Automobiles are motor vehicles that use an internal combustion engine to create thrust. They are used to transport people and other things, and can be powered by electricity or petroleum. The automobile has changed our world in many ways, and has become an integral part of our everyday lives. People can now travel long distances quickly, and have more freedom to explore the different areas of a city or community. It also brought new businesses, such as hotels, restaurants and entertainment. However, it has also caused harm to the environment with the production of pollution and the draining of world oil reserves. It has led to the development of laws and regulations regarding safety, such as seatbelts and highway rules. It has also caused the destruction of natural resources with its demand for land for roads and industry.

Originally, the automobile was invented by Europeans, but Americans came to dominate the industry in the 1920s. Henry Ford innovated mass production techniques, and Ford, GM and Chrysler emerged as the Big Three automakers. The cars they produced were less expensive than the high-end Mercedes model of 1901 and Ransom E Olds’ one-cylinder, three-horsepower, tiller-steered, curved dash automobile of 1904.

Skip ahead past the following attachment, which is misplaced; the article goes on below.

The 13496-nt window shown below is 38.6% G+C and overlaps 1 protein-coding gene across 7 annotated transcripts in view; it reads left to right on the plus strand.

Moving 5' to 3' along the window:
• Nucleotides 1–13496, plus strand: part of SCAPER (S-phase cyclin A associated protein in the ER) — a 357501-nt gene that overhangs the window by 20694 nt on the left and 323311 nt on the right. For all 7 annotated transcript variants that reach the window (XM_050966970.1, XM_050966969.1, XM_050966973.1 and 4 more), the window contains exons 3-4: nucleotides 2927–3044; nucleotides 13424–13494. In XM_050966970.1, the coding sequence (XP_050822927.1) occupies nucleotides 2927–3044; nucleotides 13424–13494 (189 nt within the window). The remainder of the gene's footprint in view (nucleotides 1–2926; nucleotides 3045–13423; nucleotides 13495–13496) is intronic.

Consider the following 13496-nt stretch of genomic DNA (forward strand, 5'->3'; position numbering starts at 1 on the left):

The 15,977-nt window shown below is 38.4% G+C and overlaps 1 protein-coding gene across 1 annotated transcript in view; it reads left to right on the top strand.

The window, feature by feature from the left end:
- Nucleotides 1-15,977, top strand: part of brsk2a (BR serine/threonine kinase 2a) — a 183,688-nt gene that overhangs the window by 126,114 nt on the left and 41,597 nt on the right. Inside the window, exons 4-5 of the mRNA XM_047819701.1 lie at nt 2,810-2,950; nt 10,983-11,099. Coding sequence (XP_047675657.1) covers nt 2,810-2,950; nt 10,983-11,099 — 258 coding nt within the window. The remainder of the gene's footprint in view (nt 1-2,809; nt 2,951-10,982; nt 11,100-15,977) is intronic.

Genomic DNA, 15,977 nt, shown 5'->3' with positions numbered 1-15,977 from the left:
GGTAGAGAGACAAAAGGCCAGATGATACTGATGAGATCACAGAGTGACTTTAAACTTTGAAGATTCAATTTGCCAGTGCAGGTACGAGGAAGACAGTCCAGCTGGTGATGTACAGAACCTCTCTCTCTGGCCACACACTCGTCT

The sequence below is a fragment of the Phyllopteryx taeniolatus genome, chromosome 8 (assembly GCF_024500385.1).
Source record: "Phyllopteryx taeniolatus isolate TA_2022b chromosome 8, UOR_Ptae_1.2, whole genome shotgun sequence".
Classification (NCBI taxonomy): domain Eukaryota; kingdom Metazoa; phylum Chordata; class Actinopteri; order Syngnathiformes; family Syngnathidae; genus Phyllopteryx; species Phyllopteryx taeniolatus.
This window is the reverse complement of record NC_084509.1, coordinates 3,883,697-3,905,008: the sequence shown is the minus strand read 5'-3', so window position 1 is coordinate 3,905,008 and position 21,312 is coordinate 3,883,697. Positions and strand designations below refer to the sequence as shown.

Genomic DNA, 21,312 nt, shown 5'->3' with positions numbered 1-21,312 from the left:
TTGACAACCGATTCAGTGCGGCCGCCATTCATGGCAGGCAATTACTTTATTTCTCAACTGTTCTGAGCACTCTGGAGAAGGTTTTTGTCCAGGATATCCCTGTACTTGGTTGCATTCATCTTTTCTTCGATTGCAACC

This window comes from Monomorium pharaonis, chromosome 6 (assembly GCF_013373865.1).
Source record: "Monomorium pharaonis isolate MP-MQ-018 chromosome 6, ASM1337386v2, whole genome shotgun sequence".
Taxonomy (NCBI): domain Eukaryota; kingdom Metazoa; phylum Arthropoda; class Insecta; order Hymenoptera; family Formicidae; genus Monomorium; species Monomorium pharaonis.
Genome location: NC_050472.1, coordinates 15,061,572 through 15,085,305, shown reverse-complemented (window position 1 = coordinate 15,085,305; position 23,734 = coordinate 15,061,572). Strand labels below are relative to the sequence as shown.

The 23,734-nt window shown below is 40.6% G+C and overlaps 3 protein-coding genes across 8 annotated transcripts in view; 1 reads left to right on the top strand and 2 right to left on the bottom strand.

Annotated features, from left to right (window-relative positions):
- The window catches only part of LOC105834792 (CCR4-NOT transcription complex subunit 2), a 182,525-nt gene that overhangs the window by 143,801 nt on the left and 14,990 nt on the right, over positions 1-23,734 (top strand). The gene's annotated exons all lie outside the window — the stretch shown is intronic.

This allowed middle-class Americans to afford to buy and operate their own personal transportation. The auto industry became the backbone of a new consumer goods-oriented society, and a vital force for change in twentieth-century America. By the mid-1920s, it ranked first in value of production and was one of the chief consumers of steel and petroleum.

In the 1930s, automotive manufacturers shifted their efforts toward producing for the war effort. This reduced their production and innovation, and the quality of their cars deteriorated. Afterwards, the automobile industry experienced market saturation, and technological stagnation. Consumers grew to be dissatisfied with the nonfunctional styling of American made cars, and questions surfaced about their economy, safety and environmental impact. New regulatory bodies began to restrict Detroit’s profit margins with new emission and CAFE standards. This opened the automobile industry to foreign manufacturers such as Germany and Japan, which made more fuel-efficient, functionally designed cars.

The automobile also became an important symbol of social status and power in the United States. Early 20th century writers such as Booth Tarkington decried its effect on society in his novel The Magnificent Ambersons, and other authors, such as Sinclair Lewis, satirized its political influence in novels such as Free Air (1919). In addition to its economic benefits, the automobile contributed to the rise of leisure activities, including recreation and tourism. It helped people to visit their friends and family, and it allowed them to travel to work and other places that were inaccessible before the automobile. In 1916, two women, Nell Richardson and Alice Burke, used their cars to promote the women’s rights movement by traveling across the country to encourage other women to vote. They decorated their cars with “votes for women” banners and gave speeches from the road.